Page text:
Is air pollution making Northeast Asian storms more powerful?
Extreme air pollution in Asia is affecting weather and climate patterns, according to a new study. Using climate models and data collected about aerosols and meteorology data from the last 30 years, the researchers found that air pollution over Asia – much of it coming from China – is impacting global air circulations.
Winter cyclones in northwestern latitudes including China, Korea and Japan have packed stronger winds and more rain as a result of rising levels of particulate pollution, they said. Conditions tend to worsen during winter months when a combination of stagnant weather patterns mixed with increased coal burning in many Asian cities can create pollution and smog that can last for weeks.
“The models clearly show that pollution originating from Asia has an impact on the upper atmosphere and it appears to make such storms or cyclones even stronger. This pollution affects cloud formations, precipitation, storm intensity and other factors and eventually impacts climate,” said Renyi Zhang, an atmospheric scientist at Texas A&M University and co-author of the paper, published in the journal Nature Communications.
The scientists drew up a computer model to simulate aerosol pollution flowing downwind from East Asia to a cyclonic breeding ground east of Japan in January and February, a zone lying north of 30 degrees latitude.
They found a good match with two decades of satellite data: 1979-1988; and 2002-2011, when Asian growth really hit its stride, especially in China. In the latter period, there was a clear rise in cyclone intensity but no change in frequency of storms or location.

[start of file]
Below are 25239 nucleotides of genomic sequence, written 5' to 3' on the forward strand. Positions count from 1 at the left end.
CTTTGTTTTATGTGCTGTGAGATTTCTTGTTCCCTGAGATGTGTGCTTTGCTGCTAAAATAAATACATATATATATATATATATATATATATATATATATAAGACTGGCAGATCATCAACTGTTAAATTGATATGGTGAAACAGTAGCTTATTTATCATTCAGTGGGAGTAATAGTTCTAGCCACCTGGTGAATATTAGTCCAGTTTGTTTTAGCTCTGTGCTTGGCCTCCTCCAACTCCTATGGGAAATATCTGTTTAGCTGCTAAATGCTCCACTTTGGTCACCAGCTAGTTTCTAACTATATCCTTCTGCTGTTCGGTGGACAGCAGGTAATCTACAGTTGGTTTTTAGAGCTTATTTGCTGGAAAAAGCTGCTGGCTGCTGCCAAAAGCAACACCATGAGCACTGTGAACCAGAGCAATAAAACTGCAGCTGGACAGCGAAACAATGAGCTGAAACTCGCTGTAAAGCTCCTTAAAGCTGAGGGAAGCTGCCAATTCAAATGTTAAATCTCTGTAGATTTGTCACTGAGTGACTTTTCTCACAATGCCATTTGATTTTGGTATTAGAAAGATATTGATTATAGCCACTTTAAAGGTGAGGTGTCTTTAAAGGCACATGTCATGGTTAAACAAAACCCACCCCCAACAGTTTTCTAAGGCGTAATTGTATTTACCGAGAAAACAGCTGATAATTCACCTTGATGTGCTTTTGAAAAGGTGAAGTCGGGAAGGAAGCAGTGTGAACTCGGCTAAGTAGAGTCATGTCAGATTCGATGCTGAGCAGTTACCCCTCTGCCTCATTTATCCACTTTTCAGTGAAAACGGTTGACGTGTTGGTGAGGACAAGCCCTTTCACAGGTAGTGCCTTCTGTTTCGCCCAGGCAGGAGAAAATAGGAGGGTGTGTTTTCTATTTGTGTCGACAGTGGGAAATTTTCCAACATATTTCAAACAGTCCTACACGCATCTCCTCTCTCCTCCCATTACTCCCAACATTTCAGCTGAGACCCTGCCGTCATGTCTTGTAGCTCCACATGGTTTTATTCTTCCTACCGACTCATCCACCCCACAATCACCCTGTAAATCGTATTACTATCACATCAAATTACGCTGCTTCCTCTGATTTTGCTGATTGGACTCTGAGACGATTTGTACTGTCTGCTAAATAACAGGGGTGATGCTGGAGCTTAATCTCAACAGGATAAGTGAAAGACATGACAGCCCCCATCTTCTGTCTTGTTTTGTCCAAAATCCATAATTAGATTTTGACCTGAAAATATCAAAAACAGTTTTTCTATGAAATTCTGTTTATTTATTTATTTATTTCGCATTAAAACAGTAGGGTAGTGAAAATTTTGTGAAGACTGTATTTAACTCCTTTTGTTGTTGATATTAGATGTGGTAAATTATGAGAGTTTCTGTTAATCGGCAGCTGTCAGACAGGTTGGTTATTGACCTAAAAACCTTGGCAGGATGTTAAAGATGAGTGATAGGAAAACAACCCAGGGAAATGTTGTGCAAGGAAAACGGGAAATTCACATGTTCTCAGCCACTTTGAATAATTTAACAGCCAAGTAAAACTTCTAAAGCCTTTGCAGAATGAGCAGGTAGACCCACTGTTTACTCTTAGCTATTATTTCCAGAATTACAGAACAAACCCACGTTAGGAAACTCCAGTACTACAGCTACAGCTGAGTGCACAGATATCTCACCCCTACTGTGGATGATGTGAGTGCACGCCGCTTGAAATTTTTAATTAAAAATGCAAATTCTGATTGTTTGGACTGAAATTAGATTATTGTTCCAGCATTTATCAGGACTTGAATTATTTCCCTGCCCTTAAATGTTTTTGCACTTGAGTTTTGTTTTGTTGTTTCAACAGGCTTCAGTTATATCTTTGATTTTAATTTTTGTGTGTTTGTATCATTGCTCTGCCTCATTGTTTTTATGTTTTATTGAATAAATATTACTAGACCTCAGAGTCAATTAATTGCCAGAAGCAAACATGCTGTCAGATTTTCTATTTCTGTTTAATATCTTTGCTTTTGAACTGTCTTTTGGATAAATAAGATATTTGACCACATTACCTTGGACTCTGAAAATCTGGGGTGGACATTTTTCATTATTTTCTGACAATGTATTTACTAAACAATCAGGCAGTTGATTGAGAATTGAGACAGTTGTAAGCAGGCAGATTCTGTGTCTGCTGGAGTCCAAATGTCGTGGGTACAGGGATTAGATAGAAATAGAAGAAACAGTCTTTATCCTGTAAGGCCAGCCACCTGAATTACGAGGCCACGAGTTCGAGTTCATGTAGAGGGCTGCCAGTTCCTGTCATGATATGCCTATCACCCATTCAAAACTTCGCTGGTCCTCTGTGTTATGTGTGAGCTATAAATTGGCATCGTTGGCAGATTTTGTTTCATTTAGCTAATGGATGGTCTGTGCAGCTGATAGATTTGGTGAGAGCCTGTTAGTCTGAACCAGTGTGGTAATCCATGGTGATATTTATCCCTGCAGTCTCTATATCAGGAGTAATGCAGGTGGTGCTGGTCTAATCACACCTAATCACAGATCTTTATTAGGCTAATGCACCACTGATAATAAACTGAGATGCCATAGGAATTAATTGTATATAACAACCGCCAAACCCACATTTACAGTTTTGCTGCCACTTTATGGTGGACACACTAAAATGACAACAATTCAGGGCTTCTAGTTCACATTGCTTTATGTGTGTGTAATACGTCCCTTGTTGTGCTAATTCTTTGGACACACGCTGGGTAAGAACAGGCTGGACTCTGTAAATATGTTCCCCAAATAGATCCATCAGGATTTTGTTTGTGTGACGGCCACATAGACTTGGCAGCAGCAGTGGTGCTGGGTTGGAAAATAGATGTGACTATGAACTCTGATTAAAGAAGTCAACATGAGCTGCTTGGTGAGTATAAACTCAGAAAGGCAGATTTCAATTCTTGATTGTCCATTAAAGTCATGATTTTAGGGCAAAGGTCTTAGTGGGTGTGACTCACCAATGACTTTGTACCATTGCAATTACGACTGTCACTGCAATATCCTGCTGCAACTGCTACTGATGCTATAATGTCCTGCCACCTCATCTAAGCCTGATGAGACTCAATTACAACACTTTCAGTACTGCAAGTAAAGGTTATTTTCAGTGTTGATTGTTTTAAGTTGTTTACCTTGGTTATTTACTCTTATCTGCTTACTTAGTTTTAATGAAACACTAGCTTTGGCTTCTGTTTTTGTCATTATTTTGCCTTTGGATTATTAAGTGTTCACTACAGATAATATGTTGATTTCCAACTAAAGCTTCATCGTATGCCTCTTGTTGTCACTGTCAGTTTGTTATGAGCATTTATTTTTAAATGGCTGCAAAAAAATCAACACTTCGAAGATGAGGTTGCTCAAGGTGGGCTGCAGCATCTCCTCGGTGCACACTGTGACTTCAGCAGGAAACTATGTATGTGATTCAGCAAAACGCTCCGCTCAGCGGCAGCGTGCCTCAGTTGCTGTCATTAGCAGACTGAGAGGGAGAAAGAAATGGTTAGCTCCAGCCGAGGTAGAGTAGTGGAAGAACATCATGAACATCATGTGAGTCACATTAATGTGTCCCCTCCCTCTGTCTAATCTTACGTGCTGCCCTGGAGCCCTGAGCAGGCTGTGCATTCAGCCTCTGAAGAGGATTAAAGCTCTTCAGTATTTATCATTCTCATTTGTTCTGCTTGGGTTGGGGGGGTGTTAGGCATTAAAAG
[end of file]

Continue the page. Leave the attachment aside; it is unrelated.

According to Yuan Wang, a co-author from California Institute of Technology’s Jet Propulsion Laboratory, dusty fallout, known as aerosols, affects how moisture develops in clouds and how heat is distributed in storm systems.
He said aerosols accelerate the formation of droplets because they provide a nucleus on which water vapor condenses. Clouds influenced by aerosols carry as much as four times more droplets, leading to a roughly seven-percent increase in rainfall across the region, it found.
The aerosols are also likelier to encourage the formation of brighter high-altitude cirrus or "anvil" clouds, which help to warm the sea surface, thus providing heat to fuel cyclones. The additional warming effect can be as much as 11 percent, according to the research team.
They point out, however, that research into the effect of aerosols on clouds has returned highly variable findings and is considered to be one of the biggest areas of uncertainty in climate science.
That said, co-author R. Saravanan from Texas A&M says the models used by the team and the data are very consistent with the results reached. “Huge amounts of aerosols from Asia go as high as six miles up in the atmosphere and these have an unmistakable impact on cloud formations and weather.”
Looking ahead, Texas A&M’s Zhang said that future research is needed into exactly how aerosols are transported globally and impact climate. “There are many other atmospheric observations and models we need to look at to see how this entire process works,” he said.